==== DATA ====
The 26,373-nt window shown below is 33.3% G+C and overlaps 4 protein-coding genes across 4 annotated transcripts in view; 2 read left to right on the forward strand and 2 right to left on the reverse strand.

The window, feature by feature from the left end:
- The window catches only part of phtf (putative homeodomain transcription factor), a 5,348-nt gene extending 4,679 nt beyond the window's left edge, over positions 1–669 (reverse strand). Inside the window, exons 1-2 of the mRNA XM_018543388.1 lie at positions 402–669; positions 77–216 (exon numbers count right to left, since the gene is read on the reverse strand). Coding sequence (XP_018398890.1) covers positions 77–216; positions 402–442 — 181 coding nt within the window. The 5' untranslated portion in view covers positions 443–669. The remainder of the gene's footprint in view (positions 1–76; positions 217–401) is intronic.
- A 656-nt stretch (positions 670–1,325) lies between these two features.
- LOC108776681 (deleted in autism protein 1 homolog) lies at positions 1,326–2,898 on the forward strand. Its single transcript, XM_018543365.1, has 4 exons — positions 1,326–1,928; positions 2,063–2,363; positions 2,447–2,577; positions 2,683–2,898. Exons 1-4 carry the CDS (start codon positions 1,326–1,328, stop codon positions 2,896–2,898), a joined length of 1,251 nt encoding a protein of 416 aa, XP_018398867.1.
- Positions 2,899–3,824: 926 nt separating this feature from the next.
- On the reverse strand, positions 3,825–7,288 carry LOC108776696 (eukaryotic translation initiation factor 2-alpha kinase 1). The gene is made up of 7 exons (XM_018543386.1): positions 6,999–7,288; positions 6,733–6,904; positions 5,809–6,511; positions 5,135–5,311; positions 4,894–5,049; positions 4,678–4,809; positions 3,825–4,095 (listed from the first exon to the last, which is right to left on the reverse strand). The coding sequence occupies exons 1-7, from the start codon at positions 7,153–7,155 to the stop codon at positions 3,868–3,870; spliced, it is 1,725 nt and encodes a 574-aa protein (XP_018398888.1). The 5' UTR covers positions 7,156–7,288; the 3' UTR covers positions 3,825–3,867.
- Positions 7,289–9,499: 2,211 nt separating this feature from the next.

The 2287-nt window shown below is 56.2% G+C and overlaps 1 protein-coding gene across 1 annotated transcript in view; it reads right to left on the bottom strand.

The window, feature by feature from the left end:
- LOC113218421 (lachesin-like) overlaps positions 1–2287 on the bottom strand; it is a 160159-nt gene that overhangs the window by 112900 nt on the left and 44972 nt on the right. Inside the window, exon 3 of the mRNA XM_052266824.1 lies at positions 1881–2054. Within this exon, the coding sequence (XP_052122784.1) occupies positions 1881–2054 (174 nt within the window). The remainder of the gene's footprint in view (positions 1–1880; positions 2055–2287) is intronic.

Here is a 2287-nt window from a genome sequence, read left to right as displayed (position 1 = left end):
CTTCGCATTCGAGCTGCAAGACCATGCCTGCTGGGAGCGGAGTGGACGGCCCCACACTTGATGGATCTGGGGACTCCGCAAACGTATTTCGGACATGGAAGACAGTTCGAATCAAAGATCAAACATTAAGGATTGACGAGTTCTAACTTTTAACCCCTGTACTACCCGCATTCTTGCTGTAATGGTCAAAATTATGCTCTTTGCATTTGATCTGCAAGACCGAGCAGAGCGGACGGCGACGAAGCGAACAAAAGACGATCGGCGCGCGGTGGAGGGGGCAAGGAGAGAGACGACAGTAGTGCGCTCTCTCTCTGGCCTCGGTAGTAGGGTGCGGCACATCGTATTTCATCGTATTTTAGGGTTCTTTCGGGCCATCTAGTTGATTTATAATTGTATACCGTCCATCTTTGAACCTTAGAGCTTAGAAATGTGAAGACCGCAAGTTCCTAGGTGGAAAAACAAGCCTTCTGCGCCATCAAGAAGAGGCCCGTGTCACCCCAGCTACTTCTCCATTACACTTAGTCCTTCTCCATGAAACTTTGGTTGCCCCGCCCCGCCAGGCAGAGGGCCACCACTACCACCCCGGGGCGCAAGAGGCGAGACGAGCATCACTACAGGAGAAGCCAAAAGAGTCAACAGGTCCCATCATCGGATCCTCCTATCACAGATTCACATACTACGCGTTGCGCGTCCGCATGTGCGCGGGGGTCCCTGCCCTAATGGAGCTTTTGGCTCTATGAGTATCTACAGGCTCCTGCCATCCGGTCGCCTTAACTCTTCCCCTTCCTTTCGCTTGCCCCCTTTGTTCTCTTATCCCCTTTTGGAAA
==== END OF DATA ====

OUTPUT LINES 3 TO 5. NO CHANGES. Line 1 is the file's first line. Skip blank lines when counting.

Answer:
- The window catches only part of phtf (putative homeodomain transcription factor), a 5,348-nt gene extending 4,679 nt beyond the window's left edge, over positions 1–669 (reverse strand). Inside the window, exons 1-2 of the mRNA XM_018543388.1 lie at positions 402–669; positions 77–216 (exon numbers count right to left, since the gene is read on the reverse strand). Coding sequence (XP_018398890.1) covers positions 77–216; positions 402–442 — 181 coding nt within the window. The 5' untranslated portion in view covers positions 443–669. The remainder of the gene's footprint in view (positions 1–76; positions 217–401) is intronic.
- A 656-nt stretch (positions 670–1,325) lies between these two features.
- LOC108776681 (deleted in autism protein 1 homolog) lies at positions 1,326–2,898 on the forward strand. Its single transcript, XM_018543365.1, has 4 exons — positions 1,326–1,928; positions 2,063–2,363; positions 2,447–2,577; positions 2,683–2,898. Exons 1-4 carry the CDS (start codon positions 1,326–1,328, stop codon positions 2,896–2,898), a joined length of 1,251 nt encoding a protein of 416 aa, XP_018398867.1.